This is the first in a year and a day of weekly short stories set in The Split Worlds.
If you would prefer me to read it to you, you can find the audio version here.
The Good Client
The client arrived on time in her usual timid manner.
“Hello Doctor Tate,” Meryl said. The woman’s voice, clothes, and the way her shoulders rolled forwards broadcast her insecurity.
“Good morning,” Tate replied, standing to shake Meryl’s hand briskly to mark the beginning of the session. Just like every week, she waved a hand at the large sofa, the coffee table empty except for the usual box of tissues and elegant blue glass bottle.
“I haven’t had a very good week,” Meryl said, her voice starting to waver before she’d even sat down. “I tried to put my weekly plan into action, but it never works out the way it should.”
Tate sat down in the large leather chair on the other side of the table. “Tell me what your secondary goal was this week.”
“My secondary goal was…” Tate corrected.
Meryl squirmed slightly, tugged at her skirt. “My secondary goal was to cleanse my environment of toxic influence.” Already her bottom lip was starting to quiver.
“Let’s talk about that toxic influence, and why it’s important to remember your secondary goal.”
Meryl sagged. “I’m finding this very hard.”
“That’s good,” Tate soothed. “It means we’re doing some work.”
Meryl soaked up the tiny bit of reassurance like water to a wilting flower. “My husband is my major toxic influence, and my secondary goal last week was to throw him-”
“Was to remove that toxic influence from your environment.”
“Yes. To remove his toxic…” Meryl’s voice cracked, her hand flew to her mouth. “I’m sorry,” she gasped as the tears broke free and tumbled down her cheeks. “We had a terrible row, he just doesn’t understand what I’m going through.”
Tate nodded, pushed the box of tissues across the table. Meryl plucked one out gratefully and blew her nose. “The toxic influence is always resistant to cleansing. By challenging its presence in your life, it can resort to hurting you in an effort to weaken your resolve.”
Meryl nodded. “He did hurt me. He said the most awful things about me, about you!”
Tate straightened. “Me?”
“He says you’re a quack, and a charlatan and that I shouldn’t see you anymore.”
“You do understand why he said that, don’t you?” Meryl just sobbed into the tissue, so she carried on. “It’s because he’s threatened. For the first time in your life, you have an advocate, someone fighting in your corner and helping you to evolve.”
“And that’s what this is all about Meryl, that’s what your primary goal is after all. To be a strong, independent and powerful woman.”
“Do you really think I can be that?” Meryl sobbed.
“Oh I absolutely do Meryl. But you have to follow the plan. Are you still committed to your primary goal?” Meryl, unable to speak, resorted to frantically nodding her head. Tate leant forwards. “Then let’s examine why you’re struggling to make progress.”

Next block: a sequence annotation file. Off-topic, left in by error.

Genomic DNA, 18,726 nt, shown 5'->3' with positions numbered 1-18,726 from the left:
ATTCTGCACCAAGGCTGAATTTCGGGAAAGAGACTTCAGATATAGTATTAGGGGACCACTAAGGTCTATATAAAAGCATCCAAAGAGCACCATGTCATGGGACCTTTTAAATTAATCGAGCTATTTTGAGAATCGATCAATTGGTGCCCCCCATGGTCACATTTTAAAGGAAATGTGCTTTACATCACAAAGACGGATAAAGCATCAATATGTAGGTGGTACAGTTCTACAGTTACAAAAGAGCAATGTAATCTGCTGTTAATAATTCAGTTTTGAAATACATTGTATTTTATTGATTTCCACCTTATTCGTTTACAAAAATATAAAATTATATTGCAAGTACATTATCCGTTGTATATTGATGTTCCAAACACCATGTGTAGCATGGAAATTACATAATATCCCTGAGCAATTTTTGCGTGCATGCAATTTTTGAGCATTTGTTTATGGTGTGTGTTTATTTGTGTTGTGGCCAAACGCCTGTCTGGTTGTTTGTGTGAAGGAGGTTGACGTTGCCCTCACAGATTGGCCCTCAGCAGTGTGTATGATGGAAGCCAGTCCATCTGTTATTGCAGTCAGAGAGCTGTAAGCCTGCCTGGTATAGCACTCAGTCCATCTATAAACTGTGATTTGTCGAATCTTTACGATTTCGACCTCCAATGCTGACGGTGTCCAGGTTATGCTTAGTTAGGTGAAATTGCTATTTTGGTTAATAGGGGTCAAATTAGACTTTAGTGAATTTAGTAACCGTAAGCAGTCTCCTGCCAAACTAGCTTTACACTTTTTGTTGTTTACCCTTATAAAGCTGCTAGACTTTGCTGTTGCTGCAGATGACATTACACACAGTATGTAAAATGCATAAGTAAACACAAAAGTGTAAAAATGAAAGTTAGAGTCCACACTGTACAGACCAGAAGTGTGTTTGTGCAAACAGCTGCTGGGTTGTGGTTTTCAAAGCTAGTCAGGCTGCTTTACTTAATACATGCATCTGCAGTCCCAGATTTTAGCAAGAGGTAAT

Meryl looked up from her tissue, her bloodshot eyes wide with the fear of having displeased her. “I’ll try harder, I will!”
“What held you back this week?”
“I was feeling a bit low. About my weight. I know I’m not ever going to be a supermodel, but just being a bit slimmer would…” her voice trailed off.
“I want you to explore that,” Tate said. “I want you to imagine you’re standing in front of a mirror. You hear a voice inside you when you do that, don’t you?”
“Yes,” Meryl was curling like a fern leaf in frost.
“It says ‘You’re so fat, you’re so ugly, no-one else will ever want to be with you’, doesn’t it?”
Meryl was back to just nodding again.
“Don’t be afraid of how it makes you feel, you’re in a safe place,” Tate said, reaching silently for the large glass bottle. “I want you to feel that self-loathing. Let it fill you.”
Meryl was shaking now, oblivious to the slight smile that twitched across Tate’s face as she eased the cork out of the bottle. “How can you make progress when you’re a fat, ugly woman?”
That did it. Meryl gasped and Tate thrust the bottle in front of her. “Blow it into the bottle Meryl! Blow that self-loathing out!”
The client bawled into the glass neck, her wailing sobs filling the room too. At the end of the breath, Tate stoppered the bottle swiftly and smiled broadly. “There, it’s not yours anymore,” she cooed, barely heard above Meryl’s hysterical crying. “Another barrier gone. There, there.”
By the time Meryl was able to string two words together, the clock was chiming in the hour.
“Good work this week Meryl. That’s the end of our time I’m afraid.”
Blinking, Meryl wobbled to her feet. Her blotched skin and puffed eyes disgusted Tate, but she didn’t show any of it. The client allowed herself to be steered to the door, and delivered to the waiting receptionist to be taken to the recovery room.
Tate swept the sodden tissues into a wooden box ready for later processing and washed her hands. She checked the cork was still firmly in place and went to her desk.
Shoes kicked off, she flopped back into the grand chair, put her feet up and pulled the phone out of its cradle, dialling the number from memory.
“It’s me. I’ve got some good shit my friend.”
“Tell me more,” the client’s voice didn’t lose its velvet, even over the telephone.
“Pure self-loathing, very strong, very fruity.”
“Excellent, I’ll pay the usual for it. What about the other order?”
“Oh, the one for distilled loneliness? That has a longer lead time, you know that. I estimate two to three months, but it will be absolutely pure.”
“It’s good to have such a reliable supplier,” he said. “I don’t know how you do it, but you’re one of the best.”
“Why thank you.” Her toes wriggled. “Always a pleasure to do business.”
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